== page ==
Research on cell lines is often the tell-tell sign of low resources combined with great ambitions. Usually this does not give good results. A recent article on the excellent eLife magazine provide a brilliant counter example to the above thesis.
Magda Luciana Atilano and her colleagues from University College London and Max Planck Institute for Biology of Ageing show that modulating insulin signaling in mammalian cells lowers C9orf72 repeat expansion.
This might seems unlikely as insulin is involved in cell’s metabolism while C9orf72 regulate endosomal trafficking and autophagy in neuronal cells and primary neurons. Those two unrelated topics at first glance.
However C9orf72 regulates GTPase such as the Rag GTPases that simulate mTORC1 and so regulate macro-autophagy. Intuitively one can imagine that increased autophagy could remedy to C9orf72 repeats, yet how C9orf72 toxic proteins are isolated and eliminated by autophagy is not known.
The authors further demonstrate that activation of insulin/Igf signalling can mitigate multiple neurodegenerative phenotypes in flies expressing either expanded G4C2 repeats or the toxic dipeptide repeat protein poly-GR. They found that levels of poly-GR were reduced when components of the insulin/Igf signaling pathway was genetically activated in diseased flies, suggesting a mechanism of rescue. Modulating insulin signaling in mammalian cells also lowers poly-GR levels. Remarkably, systemic injection of insulin improves the survival of flies expressing G4C2 repeats.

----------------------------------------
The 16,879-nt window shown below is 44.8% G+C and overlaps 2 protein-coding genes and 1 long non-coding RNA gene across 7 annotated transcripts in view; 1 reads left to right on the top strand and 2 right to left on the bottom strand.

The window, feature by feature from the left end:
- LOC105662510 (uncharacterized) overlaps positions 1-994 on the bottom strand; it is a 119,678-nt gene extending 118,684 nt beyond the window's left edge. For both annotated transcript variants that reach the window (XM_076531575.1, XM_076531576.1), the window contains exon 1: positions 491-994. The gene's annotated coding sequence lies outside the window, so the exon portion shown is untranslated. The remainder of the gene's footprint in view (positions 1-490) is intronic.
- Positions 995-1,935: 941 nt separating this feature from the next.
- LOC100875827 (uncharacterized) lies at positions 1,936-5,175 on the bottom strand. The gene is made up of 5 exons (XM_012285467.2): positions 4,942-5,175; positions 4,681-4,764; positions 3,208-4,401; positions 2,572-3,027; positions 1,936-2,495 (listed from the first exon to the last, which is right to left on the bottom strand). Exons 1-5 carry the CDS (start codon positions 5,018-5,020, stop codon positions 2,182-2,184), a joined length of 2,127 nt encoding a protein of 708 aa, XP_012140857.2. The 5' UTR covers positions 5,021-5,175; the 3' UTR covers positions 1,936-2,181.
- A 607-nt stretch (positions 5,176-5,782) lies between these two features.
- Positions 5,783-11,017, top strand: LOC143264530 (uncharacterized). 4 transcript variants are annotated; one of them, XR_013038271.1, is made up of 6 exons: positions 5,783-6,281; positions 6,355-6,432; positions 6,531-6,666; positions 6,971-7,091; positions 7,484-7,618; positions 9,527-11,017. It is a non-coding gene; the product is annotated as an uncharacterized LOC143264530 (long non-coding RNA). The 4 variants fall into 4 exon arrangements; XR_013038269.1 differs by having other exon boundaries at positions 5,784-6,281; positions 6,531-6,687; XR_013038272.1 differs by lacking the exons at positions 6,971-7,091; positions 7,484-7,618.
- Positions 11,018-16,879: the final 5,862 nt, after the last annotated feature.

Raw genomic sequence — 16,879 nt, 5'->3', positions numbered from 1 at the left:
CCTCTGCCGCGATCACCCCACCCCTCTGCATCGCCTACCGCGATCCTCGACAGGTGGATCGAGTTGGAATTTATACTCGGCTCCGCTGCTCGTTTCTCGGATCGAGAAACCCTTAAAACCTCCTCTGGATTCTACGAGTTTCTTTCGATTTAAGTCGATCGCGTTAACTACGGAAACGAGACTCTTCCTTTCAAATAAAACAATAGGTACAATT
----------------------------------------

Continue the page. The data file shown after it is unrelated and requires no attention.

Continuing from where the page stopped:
Overall, the scientist’s work suggest that modulation of insulin/Igf signalling could be an effective therapeutic approach against C9orf72 ALS/FTD.
However caution must be exercised: Flies are not humans. In invertebrates, the intracellular insulin-like signaling (ILS) pathway is regulated by multiple peptides, known as insulin-like peptides. In mammals, the ILS pathway is mediated through the binding of IGF-1 to the human IGF-1 receptor (IGF-1R) in the plasma membrane. So it remains to see how those findings would translate in humans.
This book retraces the main achievements of ALS research over the last 30 years, presents the drugs under clinical trial, as well as ongoing research on future treatments likely to be able stop the disease in a few years and to provide a complete cure in a decade or two.